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We are so used to CCTVs around us that it’s ‘normal’ now. But do we really understand the rise of CCTV in India and its impact on us?
Recently, a bicycle was stolen from within the building I live in. The security guards posted at gate denied having seen anybody taking away any bicycle. The owner claimed it was new and produced the bill as proof. The matter ended when the security guard on duty was penalized and the cost of the bicycle was recovered from his salary. One may wonder if the security guard receives a pay from which the cost of a bicycle can be recovered. Maybe, the cost was recovered in instalments!
There is another gate in the compound from where the bicycle could have been taken outside and that gate is not manned. Yet, all this was never looked into as the cycle owner was cross that his cycle was stolen.
As a result of this theft, closed-circuit televisions (CCTVs) have been placed at various spots like within the lifts and at three different entrances to the building. All these CCTVs are keeping a close watch on the residents, visitors, workers like sweepers, salesmen, guests et al – in short, anyone who ever enters the gates! In many housing complexes, there are even cameras installed in each flat to screen a potential accused.
CCTVs watch us in airports, ATMs, banks, railway stations and shops. Now, CCTVs have come so close. Close to homes, I mean. This is just like the future predicted by George Orwell in his novel 1984 wherein all individuals are being closely monitored by the State with cameras.
This is just like the future predicted by George Orwell in his novel 1984 wherein all individuals are being closely monitored by the State with cameras.
And believe me, we are being told, it is all for our benefit(s)! Really? The CCTV footage of the man who brutally assaulted the woman at the ATM in Bangalore is there for all to see. And still, it took so long for the assaulter to be arrested.
It is doubtful if a CCTV footage of Preeti Rathi’s attacker was caught due to CCTV footage at the Bandra terminus as it was reported to be unclear. The woman died after struggling for life in a city hospital.
The banks have now decided to limit the number of transactions at ATMs to five in a month. This means five snaps in a month. This came as a purported solution to prevent attacks on potential victims in isolated ATMs. No wonder, the number of selfies on social networking sites has gone up exponentially.
We all are celebrities now. Whatever we do is being recorded by cameras everywhere; at the airports, ATMs, banks, bus, stops, lifts, offices, railways stations, shops and traffic signals. All this is being done in the name of our safety and security. From whom? From ourselves obviously, since this is the age of mistrust. This hardly makes us behave. In fact, we have worsened since we are being watched; we behave atrociously and get away with it. Just like the celebrities.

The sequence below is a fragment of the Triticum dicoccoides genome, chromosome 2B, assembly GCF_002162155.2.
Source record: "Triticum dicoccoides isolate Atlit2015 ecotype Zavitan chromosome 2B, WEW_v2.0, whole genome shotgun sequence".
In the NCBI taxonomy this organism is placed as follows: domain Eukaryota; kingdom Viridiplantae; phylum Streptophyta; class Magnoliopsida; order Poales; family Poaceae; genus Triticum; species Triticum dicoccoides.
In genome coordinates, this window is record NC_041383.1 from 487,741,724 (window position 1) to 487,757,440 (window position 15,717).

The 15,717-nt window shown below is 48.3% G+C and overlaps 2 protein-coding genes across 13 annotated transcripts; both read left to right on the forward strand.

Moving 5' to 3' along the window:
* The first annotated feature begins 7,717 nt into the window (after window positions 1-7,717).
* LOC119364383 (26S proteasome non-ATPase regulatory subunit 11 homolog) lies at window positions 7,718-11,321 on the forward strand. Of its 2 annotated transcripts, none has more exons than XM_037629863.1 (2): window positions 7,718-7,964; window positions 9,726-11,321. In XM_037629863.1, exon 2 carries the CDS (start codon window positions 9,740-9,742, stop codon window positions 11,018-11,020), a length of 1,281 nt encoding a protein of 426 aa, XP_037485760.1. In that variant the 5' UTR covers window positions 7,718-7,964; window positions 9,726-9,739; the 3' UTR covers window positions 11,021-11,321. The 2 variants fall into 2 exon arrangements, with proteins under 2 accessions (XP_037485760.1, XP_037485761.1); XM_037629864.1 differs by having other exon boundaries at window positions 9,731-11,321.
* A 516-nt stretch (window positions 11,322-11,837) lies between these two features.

We must cooperate in this exercise of suspecting each other. This is just like Big Boss except that all are winners at losing their privacy.
We must cooperate in this exercise of suspecting each other. This is just like Big Boss except that all are winners at losing their privacy. Very soon, all these CCTVs can be linked with each other in one pan India grid, Hence, George Orwell’s 1984 is going to become a reality.
‘Selfie’ was one of the most popular words of the year that went by. This just shows how self-obsessed we all are. Despite being under constant surveillance, we keep clicking ourselves and display it to the world at large.
Not only are we being followed as we go about our mundane daily chores, we are being mobbed for our autographs and other details. In the banks, we are asked for our identity, our signatures, proof of residence, income proof et al. Ditto for ATM cards, credit cards, telephone connections and electricity. In fact, it is called Know your customer (KYC) norms. Admirable indeed, except that the customers learn about the bank, the phone provider or the electricity company only after money has been paid.
KYC is for all customers – new and old one. Yet, it is tedious to keep submitting KYC forms on a daily, monthly and yearly basis. Our photos are lapped up by all these service providers and that too autographed ones. Product endorsements are the next stop for us with our actors, authors, models and sports stars. Multi-national companies like Colgate and Dove are using the common man to promote their brands! We never had it so good, isn’t it? We are being paid for going public with our choices.
Very soon, our voting is going to get public. It will not be secret ballot any more. CCTVs will show who voted for whom. Oops! Why CCTV, when there can be selfies by people themselves casting their votes. Selfie is a photo by the self, of the self, for the people! Selfie is a natural progression of democracy, which is by the people, of(f) the people and for the people.
This post was first published at the author’s blog.
Image of a cctv camera via Shutterstock
I am a law graduate from Government Law College,Mumbai.I am a Fellow in
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